Sunset Monday, March 4th to Tuesday, March 5th
This year, The “Night of Shiva” is celebrated on the day before the new moon in March, when the moon is furthest from Earth, a time to worship God the Absolute. An all-night puja begins at sunset (dark of the moon) and continues with chanting in praise of Lord Shiva until the dawn. During the puja there are five periods of worship, each followed by prasad.
Aum Namah ShivayaShivaya Namah Aum
Maha Shivaratri at the Ashram
Maha Shivaratri, the “Great Night of Shiva,” is the annual lunar holiday in honor of Lord Shiva. On this dark of the moon night, the veil between the mundane and Divine Reality is very thin, and spiritual practices performed during this period are magnified innumerable times. Shiva devotees throughout India and around the world venerate Lord Shiva with a day of fasting and by making offerings to the Shiva Lingam, the ancient phallic symbol that embodies Him. Traditional oblations of flowers and bael tree leaves are offered, and milk, ghee, honey, yogurt and water are poured over the Shiva Lingam. Throughout the night, worshippers sing devotional songs and chant the great mantra Om Namah Shivaya.
At the Taos Ashram, we have a 30-year Shivaratri tradition of honoring the many facets of Shiva with an all-night puja that brings our attention to the colors that symbolize His primary attributes. From sunset until dawn, we move through five rounds of worship – meditating, singing and reciting mantras – while performing Abhisheka, or pouring libations, over the Shiva Lingam.
In the first round of the puja, the pujaris dress in white and offer a pure white stream of sweet oblations to the Shiva Lingam.
We honor the pure, Sattvic, qualities of Lord Shiva, and of our Innermost Self. This is the purity of fresh-fallen snow, a newborn child, of Baby Shiva Himself. At the end of each round, the empowered Amrit Prasad that has poured over the Lingam is shared with devotees, imbuing them with Lord Shiva’s grace and blessings.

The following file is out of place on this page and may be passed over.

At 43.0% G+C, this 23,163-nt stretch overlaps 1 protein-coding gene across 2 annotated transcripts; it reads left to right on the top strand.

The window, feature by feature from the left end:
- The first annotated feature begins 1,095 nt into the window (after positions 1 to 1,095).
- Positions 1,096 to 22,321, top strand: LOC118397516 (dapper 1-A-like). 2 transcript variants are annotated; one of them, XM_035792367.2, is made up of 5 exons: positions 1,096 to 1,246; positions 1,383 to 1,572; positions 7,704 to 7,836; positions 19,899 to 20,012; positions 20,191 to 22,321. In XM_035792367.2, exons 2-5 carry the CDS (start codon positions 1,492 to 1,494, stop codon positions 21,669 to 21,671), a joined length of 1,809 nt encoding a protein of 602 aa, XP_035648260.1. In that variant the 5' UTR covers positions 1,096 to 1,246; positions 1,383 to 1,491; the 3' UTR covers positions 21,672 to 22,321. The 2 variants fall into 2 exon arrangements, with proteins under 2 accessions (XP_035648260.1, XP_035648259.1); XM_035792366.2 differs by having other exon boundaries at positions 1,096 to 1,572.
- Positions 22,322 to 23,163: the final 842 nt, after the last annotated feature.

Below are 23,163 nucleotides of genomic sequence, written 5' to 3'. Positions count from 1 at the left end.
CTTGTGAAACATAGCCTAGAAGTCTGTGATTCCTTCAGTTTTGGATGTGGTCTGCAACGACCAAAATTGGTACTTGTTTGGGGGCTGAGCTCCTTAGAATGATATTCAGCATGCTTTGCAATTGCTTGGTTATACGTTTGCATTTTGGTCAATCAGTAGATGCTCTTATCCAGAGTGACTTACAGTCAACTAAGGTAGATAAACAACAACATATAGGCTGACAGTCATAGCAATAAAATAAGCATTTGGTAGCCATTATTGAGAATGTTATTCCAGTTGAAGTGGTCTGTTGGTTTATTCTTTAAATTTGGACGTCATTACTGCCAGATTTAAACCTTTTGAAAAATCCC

The second round of the puja adorns the union of Shiva/Shakti with libations colored red with sensuous fruits and berries.
We move from purity and innocence into action and creation. The Divine Consort of Lord Shiva, Mother of the Universe, Ma Durga, Ma Kali is invoked to sit with Her Beloved as One!
Next is the yellow round to venerate Lord Shiva as the Supreme Ascetic, inspiring us to go deep into our own spiritual practice.
The pujaris wear austere yellow and bathe the Lingam in turmeric-colored milk and yogurt. After the yellow round, a divine dish of yellow curried samosas is offered to Baba, Hanuman, Ma and Lord Shiva. Then, some time after midnight, a full Prasad meal is enjoyed by all.
Black is the color of the transformation and renewal that comes with the inevitable destruction of all things.
The black round is an opportunity to relinquish our attachments, and anything that no longer serves our highest aspirations, into the fire for Lord Shiva to devour. Shiva now manifests, entranced in His primal Tandava dance, stomping His feet to the rhythm of death and rebirth. As the black round ends, the puja is complete.
After the pujas, after the dance, after the singing, nothing remains. Lord Shiva prevails beyond color, form and attributes as Pure Awareness, as Divine Mystery. In the final round of the night, there is no action, no puja. It is a timeless opportunity to sit in the eternal void of Lord Shiva’s lap and surrender.
This years’ Maha Shivaratri celebration begins at sunset on March 4th and continues throughout the night. If you have visited the Taos Ashram at festival time, you know that our tradition, our love and our devotion, is often expressed through music. Like all of the festivals we celebrate, Shivaratri always elicits the most ecstatic devotional singing.